Belfast Telegraph

Wednesday 17 September 2014

Harbour trade rebounds to fuel hopes of recovery

Members of the Belfast Harbour Commission (BHC) visiting Thompson Graving Dock -- formerly the world's largest dry dock and was specially made by BHC -- after their most recent board meeting. (L-r) BHC chairman Len O'Hagan, Northern Ireland Science Park chairman Frank Hewitt, and BHC chief executive Roy Adair

Belfast Harbour has seen an upturn in trade in the first quarter of 2010, something it believes could be an early indication that the Northern Ireland economy is through the worst of the recession.

The port saw a 7.2% increase in tonnage in the first quarter compared with the same three months of last year, with both imports and exports showing a rise.

The Harbour Authority made the upbeat assessment as it published its annual report for 2009, which showed that turnover rose by £0.4m to £33.1m and operating profits edged up £0.3m to £15.1m.

Pre-tax profits stood at £19m before a £13.9m contribution to the new Titanic Signature Building in Titanic Quarter were included. Overall trade through the port slipped by 4% to 15.7 million tonnes, reflecting the continuing impact of the difficult trading environment in the economy.

But the port company was keen to point out that Belfast had outperformed other Irish ports such as Dublin and Cork, and increased its market share of the Irish Sea container sector to 20%.

Trades associated with the agri-food sector had also recorded double digit growth and passenger numbers rose strongly by 3% to 1.33m in the year, with figures for 2010 suggesting an upturn in business activity.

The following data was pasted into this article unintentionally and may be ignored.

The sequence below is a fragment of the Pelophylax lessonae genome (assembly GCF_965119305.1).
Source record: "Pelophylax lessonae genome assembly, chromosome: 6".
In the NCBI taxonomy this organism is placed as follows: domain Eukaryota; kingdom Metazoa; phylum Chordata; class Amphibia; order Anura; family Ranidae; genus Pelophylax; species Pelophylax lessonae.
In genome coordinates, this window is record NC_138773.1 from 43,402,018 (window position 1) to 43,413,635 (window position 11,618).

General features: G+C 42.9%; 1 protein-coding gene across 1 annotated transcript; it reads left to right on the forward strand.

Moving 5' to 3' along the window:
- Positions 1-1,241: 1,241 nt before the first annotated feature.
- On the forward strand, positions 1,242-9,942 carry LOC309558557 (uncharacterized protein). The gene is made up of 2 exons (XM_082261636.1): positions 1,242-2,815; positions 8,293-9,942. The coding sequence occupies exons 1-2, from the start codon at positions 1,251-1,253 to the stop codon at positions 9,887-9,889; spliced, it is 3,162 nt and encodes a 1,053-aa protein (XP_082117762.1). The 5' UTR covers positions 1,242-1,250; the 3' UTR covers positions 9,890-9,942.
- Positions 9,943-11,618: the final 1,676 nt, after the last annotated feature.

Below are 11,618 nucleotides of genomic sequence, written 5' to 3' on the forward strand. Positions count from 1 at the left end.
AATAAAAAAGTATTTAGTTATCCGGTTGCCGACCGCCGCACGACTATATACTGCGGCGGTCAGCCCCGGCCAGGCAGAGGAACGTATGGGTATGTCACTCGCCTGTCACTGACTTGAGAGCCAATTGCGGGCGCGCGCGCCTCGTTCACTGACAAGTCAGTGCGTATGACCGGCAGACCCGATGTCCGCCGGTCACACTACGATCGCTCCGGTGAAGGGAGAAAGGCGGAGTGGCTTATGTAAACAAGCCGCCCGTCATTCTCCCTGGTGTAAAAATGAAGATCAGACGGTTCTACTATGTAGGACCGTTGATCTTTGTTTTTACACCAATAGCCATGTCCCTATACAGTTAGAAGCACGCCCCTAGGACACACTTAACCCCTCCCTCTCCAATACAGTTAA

Len O'Hagan, Belfast Harbour's chairman, said: "2009 was a difficult year for the economy, but initial figures from quarter one of this year suggest, however, that economic activity is on the up with both imports and exports through the port increasing.

"While economic uncertainty has slowed down the pace of investment by Belfast Harbour, a number of major projects have been initiated or completed, not least the Titanic Signature Building, which is also supported by the Northern Ireland Executive, Belfast City Council, and Titanic Quarter Ltd.

"The project is the single most important regeneration project underway in Belfast Harbour Estate and will help drive significant tourism and investment interest in Northern Ireland generally.

"Maritime related projects included a major upgrade of the Harbour's road access at Dargan to Northern Ireland's motorway network; an extension of our deep-water facilities which were used by 35 cruise ships; a 70% increase in handling capacity for paper imports and a new £6m storage facility for the agri-food sector.

"Over the past few years Belfast Harbour has invested heavily in new infrastructure and we will continue to upgrade and develop new facilities to meet the long-term demands of the economy."

Belfast Harbour handles 60% of Northern Ireland's sea borne trade and last year accommodated 125,000 containers, 307,000 freight vehicles and almost 6 million tonnes of bulk cargo.

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